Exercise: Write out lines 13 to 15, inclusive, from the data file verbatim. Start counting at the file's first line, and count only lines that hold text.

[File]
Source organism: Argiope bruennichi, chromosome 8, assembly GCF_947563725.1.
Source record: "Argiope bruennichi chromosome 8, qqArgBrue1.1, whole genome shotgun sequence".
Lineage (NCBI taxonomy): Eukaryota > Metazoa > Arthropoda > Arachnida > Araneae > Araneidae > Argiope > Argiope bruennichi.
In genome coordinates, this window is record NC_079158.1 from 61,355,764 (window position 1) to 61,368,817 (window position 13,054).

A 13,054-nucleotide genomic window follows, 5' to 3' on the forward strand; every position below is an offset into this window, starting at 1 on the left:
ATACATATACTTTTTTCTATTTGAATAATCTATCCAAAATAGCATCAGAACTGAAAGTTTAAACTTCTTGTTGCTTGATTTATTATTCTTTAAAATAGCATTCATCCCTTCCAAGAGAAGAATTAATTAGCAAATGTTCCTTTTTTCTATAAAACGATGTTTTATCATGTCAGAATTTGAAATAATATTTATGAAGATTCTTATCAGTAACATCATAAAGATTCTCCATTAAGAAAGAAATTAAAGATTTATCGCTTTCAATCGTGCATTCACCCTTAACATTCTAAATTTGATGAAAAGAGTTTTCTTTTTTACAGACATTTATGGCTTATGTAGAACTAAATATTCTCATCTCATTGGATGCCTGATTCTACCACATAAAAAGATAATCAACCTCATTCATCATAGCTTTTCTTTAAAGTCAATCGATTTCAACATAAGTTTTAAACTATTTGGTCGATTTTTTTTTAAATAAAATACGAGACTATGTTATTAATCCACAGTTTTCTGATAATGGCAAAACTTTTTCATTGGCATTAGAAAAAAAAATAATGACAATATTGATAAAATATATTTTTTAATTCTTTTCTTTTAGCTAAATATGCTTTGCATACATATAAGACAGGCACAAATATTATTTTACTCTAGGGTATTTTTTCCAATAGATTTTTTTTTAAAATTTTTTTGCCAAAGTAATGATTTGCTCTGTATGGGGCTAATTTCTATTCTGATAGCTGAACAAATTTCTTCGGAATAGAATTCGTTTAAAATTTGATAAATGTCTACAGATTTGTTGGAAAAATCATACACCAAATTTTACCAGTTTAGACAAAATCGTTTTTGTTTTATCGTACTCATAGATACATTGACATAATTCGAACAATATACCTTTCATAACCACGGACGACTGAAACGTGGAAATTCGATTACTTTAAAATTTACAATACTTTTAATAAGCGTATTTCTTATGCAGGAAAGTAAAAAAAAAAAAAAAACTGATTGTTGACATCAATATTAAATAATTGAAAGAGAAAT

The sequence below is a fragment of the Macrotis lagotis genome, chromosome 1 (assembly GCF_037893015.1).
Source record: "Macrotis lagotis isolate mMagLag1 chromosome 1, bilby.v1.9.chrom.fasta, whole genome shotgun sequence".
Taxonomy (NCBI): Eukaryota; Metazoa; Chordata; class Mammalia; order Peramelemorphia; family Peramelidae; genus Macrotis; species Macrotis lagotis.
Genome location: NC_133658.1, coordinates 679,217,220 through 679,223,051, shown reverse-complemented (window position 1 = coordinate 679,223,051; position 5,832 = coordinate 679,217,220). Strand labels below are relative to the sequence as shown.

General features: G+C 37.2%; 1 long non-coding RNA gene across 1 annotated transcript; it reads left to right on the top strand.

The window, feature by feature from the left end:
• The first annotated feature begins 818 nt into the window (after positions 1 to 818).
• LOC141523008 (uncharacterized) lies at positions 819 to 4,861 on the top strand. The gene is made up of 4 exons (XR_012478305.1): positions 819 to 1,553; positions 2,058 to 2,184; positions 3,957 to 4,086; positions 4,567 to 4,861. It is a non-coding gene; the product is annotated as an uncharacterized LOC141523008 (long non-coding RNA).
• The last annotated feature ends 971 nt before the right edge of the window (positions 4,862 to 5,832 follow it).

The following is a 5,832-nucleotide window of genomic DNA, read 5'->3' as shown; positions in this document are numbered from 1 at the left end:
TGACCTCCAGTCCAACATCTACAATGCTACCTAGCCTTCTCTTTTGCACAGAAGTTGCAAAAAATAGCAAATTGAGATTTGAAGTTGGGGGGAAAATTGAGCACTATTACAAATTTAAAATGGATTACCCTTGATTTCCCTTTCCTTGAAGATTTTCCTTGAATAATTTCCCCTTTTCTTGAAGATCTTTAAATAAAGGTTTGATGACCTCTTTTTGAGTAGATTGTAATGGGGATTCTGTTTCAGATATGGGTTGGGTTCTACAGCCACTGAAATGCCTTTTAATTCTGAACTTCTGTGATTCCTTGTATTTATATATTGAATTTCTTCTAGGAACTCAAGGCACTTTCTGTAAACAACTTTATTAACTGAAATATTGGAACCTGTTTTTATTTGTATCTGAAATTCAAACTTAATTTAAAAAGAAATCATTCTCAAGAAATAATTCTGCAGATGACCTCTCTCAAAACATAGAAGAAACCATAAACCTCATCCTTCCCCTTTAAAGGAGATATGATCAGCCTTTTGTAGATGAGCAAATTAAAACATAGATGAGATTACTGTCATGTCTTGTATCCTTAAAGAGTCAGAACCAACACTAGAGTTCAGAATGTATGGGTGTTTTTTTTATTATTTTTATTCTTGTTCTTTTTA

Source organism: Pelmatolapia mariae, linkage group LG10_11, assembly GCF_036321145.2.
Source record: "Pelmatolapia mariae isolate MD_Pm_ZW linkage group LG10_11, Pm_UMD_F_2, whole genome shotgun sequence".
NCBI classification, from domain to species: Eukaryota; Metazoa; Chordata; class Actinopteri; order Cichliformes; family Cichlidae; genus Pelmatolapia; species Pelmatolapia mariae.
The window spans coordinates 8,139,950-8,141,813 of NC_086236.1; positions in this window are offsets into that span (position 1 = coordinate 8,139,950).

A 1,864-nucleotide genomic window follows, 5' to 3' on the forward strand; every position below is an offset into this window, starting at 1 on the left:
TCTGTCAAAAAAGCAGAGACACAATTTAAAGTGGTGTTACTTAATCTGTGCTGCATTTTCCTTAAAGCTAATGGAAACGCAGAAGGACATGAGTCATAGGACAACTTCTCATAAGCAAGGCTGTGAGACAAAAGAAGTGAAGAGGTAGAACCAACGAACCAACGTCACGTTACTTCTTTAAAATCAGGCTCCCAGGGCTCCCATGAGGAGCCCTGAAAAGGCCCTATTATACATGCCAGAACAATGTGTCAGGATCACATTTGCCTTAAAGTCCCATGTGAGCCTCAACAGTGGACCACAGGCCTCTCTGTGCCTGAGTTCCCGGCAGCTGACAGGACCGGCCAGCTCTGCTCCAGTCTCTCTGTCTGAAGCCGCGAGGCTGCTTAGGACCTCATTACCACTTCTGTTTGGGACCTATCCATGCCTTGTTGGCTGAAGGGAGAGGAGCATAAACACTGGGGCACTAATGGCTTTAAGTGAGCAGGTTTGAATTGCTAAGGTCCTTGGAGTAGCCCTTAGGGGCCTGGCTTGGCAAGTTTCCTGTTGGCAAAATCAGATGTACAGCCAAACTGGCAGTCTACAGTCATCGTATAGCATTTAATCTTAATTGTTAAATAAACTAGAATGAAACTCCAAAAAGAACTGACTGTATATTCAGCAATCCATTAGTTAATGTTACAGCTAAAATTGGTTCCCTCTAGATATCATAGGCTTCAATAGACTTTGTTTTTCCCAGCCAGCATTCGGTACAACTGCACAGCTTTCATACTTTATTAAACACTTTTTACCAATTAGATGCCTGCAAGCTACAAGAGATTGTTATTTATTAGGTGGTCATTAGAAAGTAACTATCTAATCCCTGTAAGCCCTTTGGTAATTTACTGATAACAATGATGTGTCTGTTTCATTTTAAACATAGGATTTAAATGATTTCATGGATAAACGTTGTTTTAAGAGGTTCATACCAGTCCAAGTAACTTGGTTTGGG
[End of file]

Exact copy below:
• The first annotated feature begins 818 nt into the window (after positions 1 to 818).
• LOC141523008 (uncharacterized) lies at positions 819 to 4,861 on the top strand. The gene is made up of 4 exons (XR_012478305.1): positions 819 to 1,553; positions 2,058 to 2,184; positions 3,957 to 4,086; positions 4,567 to 4,861. It is a non-coding gene; the product is annotated as an uncharacterized LOC141523008 (long non-coding RNA).
• The last annotated feature ends 971 nt before the right edge of the window (positions 4,862 to 5,832 follow it).